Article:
and their communities.
• Elicits higher effort from employees.
• Encourages and incents entrepreneurship.
• Engenders trust.
• Creates greater sustainability for the organization
and the communities in which it operates.
The leader’s higher purpose can be a valuable
off-balance sheet asset for the firm.
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U.S. Supreme Court Justice, John
Roberts, In A Talk To Oral Advocates In
2004:
“Those masons—the ones who built the great cathedrals—would spend
months meticulously carving the gargoyles high up in the cathedral,” He
told them, “gargoyles that when the cathedral was completed could not
even be seen from the ground below. The advocate… must meticulously
prepare, analyze, and rehearse answers to hundreds of questions,
questions that in all likelihood will actually never be asked by the Court.
The medieval stone masons did what they did because, it was said, they
were carving for the eye of God… The advocate who stands before the
Supreme Court… also needs to infuse his craft with a higher purpose.
He must appreciate that what happens here, in mundane case after
mundane case, is extraordinary—the vindication of the rule of law—and
that he as the advocate plays a critical role in the process.”
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EXAMPLES OF HIGHER PURPOSE
An example is provided by the testimony given by Henry Ford in
1916-17 in connection with a lawsuit filed by two of the
company’s shareholders, John and Horace Dodge, who were
objecting to the company’s slashing of prices on the Model T
and its plan to withhold special dividends and invest in plant
expansion. We quote Ford’s court testimony from Lewis (1976):
Once on the witness stand, Ford gave answers which – if their
purpose was to please the public – could not have been better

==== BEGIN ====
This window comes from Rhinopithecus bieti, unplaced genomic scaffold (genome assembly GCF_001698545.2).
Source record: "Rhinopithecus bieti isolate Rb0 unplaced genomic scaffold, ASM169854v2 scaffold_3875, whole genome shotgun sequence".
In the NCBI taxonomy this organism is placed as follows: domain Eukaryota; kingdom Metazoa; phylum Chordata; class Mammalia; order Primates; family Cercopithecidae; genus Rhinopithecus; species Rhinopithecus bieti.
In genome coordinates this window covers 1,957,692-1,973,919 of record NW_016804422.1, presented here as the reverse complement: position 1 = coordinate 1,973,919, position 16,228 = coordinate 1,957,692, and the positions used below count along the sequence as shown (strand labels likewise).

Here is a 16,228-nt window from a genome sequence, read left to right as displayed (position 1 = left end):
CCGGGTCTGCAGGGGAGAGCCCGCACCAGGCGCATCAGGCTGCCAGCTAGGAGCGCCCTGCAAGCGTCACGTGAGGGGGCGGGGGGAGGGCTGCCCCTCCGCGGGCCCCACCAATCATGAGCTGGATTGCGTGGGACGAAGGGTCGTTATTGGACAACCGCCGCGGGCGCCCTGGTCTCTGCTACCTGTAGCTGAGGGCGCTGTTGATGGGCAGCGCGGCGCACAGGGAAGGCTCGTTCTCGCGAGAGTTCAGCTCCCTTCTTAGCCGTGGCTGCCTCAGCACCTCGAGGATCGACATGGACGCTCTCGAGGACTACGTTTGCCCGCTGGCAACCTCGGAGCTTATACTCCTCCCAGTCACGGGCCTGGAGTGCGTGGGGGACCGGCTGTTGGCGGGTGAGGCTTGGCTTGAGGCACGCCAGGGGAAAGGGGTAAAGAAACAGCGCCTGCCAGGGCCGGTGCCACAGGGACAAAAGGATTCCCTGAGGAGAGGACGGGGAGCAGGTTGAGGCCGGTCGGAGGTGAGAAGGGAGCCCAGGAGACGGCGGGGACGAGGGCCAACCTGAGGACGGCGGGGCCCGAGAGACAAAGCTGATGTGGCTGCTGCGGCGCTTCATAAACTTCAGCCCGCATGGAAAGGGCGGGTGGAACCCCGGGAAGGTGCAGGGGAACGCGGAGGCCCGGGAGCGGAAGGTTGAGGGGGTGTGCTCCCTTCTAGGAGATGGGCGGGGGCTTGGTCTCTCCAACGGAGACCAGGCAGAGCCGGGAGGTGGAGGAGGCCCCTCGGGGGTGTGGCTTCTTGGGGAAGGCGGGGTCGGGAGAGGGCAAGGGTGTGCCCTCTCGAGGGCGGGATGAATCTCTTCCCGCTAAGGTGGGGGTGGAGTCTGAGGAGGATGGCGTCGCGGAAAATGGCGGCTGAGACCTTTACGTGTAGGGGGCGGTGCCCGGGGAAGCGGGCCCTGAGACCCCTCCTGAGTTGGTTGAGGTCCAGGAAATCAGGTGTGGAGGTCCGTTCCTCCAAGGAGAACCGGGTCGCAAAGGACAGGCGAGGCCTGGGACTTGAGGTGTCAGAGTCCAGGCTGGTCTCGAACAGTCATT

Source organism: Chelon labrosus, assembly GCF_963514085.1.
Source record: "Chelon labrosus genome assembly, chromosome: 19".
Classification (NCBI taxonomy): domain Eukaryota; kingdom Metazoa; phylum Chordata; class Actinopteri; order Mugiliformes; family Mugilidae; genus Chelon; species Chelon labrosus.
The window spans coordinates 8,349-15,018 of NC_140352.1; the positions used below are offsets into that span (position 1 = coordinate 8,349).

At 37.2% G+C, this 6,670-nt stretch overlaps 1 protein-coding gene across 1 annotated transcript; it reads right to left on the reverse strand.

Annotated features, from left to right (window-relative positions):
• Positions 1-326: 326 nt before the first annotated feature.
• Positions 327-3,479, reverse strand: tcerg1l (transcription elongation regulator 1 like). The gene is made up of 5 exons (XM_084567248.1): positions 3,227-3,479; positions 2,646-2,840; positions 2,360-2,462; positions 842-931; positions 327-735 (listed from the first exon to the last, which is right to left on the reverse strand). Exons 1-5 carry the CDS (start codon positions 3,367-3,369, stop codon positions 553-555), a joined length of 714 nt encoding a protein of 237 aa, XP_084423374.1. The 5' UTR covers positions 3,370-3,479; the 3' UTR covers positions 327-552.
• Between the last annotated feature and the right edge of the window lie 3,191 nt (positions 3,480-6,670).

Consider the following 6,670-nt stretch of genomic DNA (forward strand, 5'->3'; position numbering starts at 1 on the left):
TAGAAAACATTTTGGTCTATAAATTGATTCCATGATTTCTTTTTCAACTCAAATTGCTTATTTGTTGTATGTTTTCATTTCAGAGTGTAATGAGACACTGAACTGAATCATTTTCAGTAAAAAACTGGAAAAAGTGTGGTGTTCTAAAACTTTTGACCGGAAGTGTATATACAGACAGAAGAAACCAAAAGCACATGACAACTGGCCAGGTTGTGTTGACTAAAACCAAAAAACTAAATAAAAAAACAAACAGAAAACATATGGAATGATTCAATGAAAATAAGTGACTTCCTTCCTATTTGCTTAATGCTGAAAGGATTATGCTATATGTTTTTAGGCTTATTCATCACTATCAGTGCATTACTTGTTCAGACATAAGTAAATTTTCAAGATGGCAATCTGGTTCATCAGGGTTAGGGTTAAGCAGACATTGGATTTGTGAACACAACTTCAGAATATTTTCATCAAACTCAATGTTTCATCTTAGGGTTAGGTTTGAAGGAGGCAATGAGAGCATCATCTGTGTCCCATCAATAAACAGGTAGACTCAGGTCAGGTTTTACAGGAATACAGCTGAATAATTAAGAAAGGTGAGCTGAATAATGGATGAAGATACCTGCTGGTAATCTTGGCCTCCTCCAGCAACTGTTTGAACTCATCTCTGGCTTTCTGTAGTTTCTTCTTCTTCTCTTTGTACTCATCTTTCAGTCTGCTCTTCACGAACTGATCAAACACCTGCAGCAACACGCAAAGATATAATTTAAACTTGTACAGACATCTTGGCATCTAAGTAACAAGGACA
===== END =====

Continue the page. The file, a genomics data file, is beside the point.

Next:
written by any public relations expert in the land.
“Now,” said Elliott G. Stevenson, the Dodges’ truculent
attorney. “I will ask you again, do you still think that those profits
were ‘awful profits?’”
“Well, I guess I do, yes,” replied Ford.
“And for that reason you were not satisfied to continue to
make such awful profits?” the lawyer inquired.
“We don’t seem to be able to keep the profits down,”
apologized Ford.
“…Are you trying to keep them down? What is the Ford Motor
Company organized for except profits, will you tell me, Mr. Ford?”
“Organized to do as much good as we can, everywhere, for
everybody concerned.”
The dumbfounded attorney quit for the day. However, in his need
to prove that a business firm’s primary responsibility is to its
stockholders, he returned to the attack. “What,” he asked Ford, “is
the purpose of the (Ford) company?”
“To do as much possible for everybody concerned,” responded
Ford, “to make money and use it, give employment, and send out
the car where the people can use it … and incidentally to make
money … Business is a service not a bonanza.”
“Incidentally make money?” queried the attorney.
“Yes, sir.”
“But your controlling feature … is to employ a great army of men
at high wages, to reduce the selling price of your car, so that a lot
of people can buy it at a cheap price, and give everybody a car